The Benefit Cap

CORONAVIRUS: The Benefit Cap rules have not been changed. Many people have been told to claim Universal Credit because their income has dropped due to the Coronavirus – but this may not be their only option or, if they are affected by the Benefit Cap their best option – especially if they are already getting Tax Credits and/or Housing Benefit. See our Coronavirus pages for more information.

The Benefit Cap

The Benefit Cap limits the overall amount of welfare benefits a ‘working age’ household can receive.

The Benefit Cap applies if you:

  • Are working age
  • Don’t qualify for an exemption
  • Have a total income from benefits which would be above the cap limit.

You will only be affected by the Benefit Cap if your total ‘welfare’ is above the cap limit – this usually only applies to families with 3 or more children, and those with high rents (assuming they are not otherwise excluded from the Benefit Cap – see below).

If you are affected by the Benefit Cap, then the amount you get from Universal Credit will go down to make sure you do not get more than the cap limit.

If you think you may be affected by the Benefit Cap, first check that you don’t fit into one of the excluded groups.

Who isn’t affected by the Benefit Cap?

The Benefit Cap does not apply to you ie you are excluded if:

  • In any Assessment Periods in which you or your partner have earned income of £604 or more.

  • If you, your partner, or a child or young person for whom you get Child Benefit, gets Disability Living Allowance, Personal Independence Payment or Armed Forces Independent Payment.

  • If you or your partner have been found to have a Limited Capability for Work and Work Related Activity (ie your award includes a LCWRA Element).
    See If you have a disability that affects your ability to work for more information.

  • If you or your partner get Industrial Injuries Disablement Benefit.

  • If you or your partner get a War Disablement Pension, Armed Forces Compensation Scheme payment, or a War Widows’/Widowers’ Pension.

  • If you or your partner are getting (or have a recognised underlying entitlement to) Carer’s Allowance, or have a Carer Element included when your Universal Credit award is assessed.
    See If you are a carer for more information.

  • If you or your partner get paid Guardian’s Allowance.

  • If you (or you and your partner) have lost your job and you received earnings of at least £569 per month in each of the previous 12 months (£604 for any month after March 2020) – then you will be protected for a ‘grace period’ of 9 months.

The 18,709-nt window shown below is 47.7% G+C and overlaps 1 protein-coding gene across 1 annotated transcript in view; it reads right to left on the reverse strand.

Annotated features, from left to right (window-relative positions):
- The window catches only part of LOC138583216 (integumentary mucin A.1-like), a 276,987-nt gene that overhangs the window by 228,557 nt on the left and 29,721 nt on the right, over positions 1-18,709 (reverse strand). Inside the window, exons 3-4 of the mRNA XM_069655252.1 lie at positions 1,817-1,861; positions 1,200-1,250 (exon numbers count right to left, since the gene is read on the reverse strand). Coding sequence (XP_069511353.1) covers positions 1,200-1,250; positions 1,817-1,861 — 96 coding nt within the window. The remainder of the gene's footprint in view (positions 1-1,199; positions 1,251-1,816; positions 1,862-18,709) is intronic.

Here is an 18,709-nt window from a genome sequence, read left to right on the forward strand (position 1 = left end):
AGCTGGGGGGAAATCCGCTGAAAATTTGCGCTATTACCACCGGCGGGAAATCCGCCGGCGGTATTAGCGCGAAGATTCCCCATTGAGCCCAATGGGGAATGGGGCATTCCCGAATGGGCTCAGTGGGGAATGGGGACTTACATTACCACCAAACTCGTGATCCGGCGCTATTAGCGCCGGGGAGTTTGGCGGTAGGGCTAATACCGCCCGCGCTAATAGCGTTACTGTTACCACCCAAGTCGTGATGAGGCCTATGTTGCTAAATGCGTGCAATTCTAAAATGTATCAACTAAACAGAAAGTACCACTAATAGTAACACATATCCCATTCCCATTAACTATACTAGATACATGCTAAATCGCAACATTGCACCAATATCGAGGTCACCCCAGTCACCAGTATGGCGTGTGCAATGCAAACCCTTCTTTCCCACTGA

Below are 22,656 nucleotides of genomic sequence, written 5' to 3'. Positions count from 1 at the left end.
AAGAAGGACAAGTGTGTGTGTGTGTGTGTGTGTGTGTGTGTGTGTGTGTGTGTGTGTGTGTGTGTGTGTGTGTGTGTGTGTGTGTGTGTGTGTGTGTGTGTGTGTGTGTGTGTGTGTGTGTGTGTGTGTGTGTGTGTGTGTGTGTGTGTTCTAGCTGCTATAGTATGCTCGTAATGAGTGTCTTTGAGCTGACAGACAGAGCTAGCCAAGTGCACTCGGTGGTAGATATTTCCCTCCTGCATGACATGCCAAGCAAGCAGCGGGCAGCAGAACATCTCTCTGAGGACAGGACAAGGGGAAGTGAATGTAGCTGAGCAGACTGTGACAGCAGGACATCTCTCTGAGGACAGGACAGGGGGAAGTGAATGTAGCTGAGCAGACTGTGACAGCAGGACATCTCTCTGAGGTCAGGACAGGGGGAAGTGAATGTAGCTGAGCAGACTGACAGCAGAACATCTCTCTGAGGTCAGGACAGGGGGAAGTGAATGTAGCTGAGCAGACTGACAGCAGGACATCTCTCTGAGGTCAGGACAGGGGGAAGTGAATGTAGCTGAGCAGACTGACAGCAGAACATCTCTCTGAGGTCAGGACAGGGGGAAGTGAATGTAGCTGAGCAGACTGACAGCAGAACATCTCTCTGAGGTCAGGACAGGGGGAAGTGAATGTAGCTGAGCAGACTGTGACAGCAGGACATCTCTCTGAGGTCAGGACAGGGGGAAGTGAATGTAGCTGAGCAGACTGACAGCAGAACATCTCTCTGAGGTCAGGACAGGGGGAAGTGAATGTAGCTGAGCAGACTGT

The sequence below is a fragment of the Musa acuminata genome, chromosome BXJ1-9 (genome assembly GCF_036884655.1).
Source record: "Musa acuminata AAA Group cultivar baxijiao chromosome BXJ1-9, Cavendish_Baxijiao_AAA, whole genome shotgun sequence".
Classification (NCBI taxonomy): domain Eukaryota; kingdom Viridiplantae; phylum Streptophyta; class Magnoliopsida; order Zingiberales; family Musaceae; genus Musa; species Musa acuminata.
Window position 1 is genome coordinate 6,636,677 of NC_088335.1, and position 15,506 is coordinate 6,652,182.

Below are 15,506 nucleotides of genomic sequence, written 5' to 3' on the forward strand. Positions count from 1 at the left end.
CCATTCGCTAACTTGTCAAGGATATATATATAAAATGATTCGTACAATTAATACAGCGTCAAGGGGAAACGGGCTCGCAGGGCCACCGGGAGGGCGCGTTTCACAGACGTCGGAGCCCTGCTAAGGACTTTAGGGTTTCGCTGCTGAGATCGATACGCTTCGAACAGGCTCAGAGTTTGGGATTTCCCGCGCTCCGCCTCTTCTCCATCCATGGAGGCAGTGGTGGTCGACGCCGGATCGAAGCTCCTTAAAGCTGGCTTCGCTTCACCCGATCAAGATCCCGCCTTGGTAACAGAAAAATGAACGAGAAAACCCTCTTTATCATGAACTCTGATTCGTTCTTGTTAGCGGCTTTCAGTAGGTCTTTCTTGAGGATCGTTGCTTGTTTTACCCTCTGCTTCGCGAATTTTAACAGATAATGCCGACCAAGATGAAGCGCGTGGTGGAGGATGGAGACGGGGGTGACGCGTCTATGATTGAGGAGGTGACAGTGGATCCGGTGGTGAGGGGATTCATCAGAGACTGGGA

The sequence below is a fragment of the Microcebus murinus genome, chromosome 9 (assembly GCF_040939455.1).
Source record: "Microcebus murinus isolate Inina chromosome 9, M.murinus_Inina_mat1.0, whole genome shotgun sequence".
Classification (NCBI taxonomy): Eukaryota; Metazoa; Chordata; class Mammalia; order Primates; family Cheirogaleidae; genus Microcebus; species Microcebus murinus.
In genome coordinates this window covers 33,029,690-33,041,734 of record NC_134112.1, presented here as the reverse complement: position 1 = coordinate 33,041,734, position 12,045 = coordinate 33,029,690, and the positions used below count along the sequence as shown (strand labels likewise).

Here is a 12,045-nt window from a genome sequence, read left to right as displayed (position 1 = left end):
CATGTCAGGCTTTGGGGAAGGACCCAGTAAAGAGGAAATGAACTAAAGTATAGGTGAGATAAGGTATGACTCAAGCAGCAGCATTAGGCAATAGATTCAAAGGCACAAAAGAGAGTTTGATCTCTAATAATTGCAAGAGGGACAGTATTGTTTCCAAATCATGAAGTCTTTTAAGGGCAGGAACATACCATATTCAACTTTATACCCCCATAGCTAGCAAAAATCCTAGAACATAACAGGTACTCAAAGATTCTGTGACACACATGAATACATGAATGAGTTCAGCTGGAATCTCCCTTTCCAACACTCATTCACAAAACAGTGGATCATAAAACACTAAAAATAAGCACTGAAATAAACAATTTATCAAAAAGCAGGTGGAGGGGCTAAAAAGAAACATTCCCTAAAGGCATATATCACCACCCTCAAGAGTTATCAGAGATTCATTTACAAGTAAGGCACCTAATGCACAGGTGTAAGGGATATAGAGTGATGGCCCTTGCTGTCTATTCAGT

How do you work out if the Cap applies?

If you are not getting one of the benefits / in one of the situations that would exclude you from the Benefit Cap, then the Benefit Cap might reduce your Universal Credit.

First the DWP will add together most of the benefits you are entitled to (including Child Benefit) and add them to the Universal Credit award to work out your monthly total welfare figure.

They will then compare this total to the Benefit Cap limit that applies to you:

SituationWeekly AmountMonthly Amount
Families with children and couples – in London£442.31£1916.67
Families with children and couples – outside London£384.62£1666.67
Single people – in London£296.35£1284.17
Single people – outside London£257.69£1116.67

If your total welfare is above this Cap limit in any Assessment Period, then your Universal Credit payment will be reduced for that Assessment Period. If you are struggling to pay your rent because of the Cap then you might be able to get a Discretionary Housing Payment to help you.
See Discretionary Housing Payments for more information.

For the government’s Benefit Cap calculator go to this link: https://www.gov.uk/benefit-cap-calculator.

 

Example:
Mahia and Para have 6 children aged 17, 14, 10, 7, and twins aged 5. They have had difficulty finding work, and their rent is £128.00 per week (which works out at £554.67 per month). They live outside Greater London.

They are entitled to:

Child Benefit = £393.47 per month
Universal Credit = £2609.11 per month

Their total “welfare” is £3002.58 per month.

As their total welfare income is £1335.91 over their Benefit Cap of £1666.67 per month, their Universal Credit will be reduced by £1335.91 to £1273.20.

They will need to pay for their rent, food, bills etc. out of their reduced Universal Credit and their Child Benefit.

Example:
Shaun lives outside Greater London. He is a single parent with three children age 11, 9 and 7. He is looking for work. His rent is £110 a week for a three bedroom house:

Child Benefit = £212.12 per month
Universal Credit = £1639.47 per month

His total “welfare” is £1851.59 per month.

The Benefit Cap limit which applies to Shaun is £1666.67 per month.
His ‘excess’ income is £184.92 (£1851.59 minus £1666.67 = £184.92).

His Universal Credit will be reduced by £184.92 – his next payment will be £1,454.55.

NOTE: When they add your benefits together they will not include: any Child Care Cost Element of the Universal Credit award, Council Tax Support, Statutory Sick Pay, Statutory Maternity Pay, Bereavement Support Payment, Discretionary Housing Payments and Housing Benefit paid on ‘specified accommodation’ (ie certain supported housing – ask your landlord or a Benefits Adviser if you’re not sure if this applies to you).

 

Frequently Asked Questions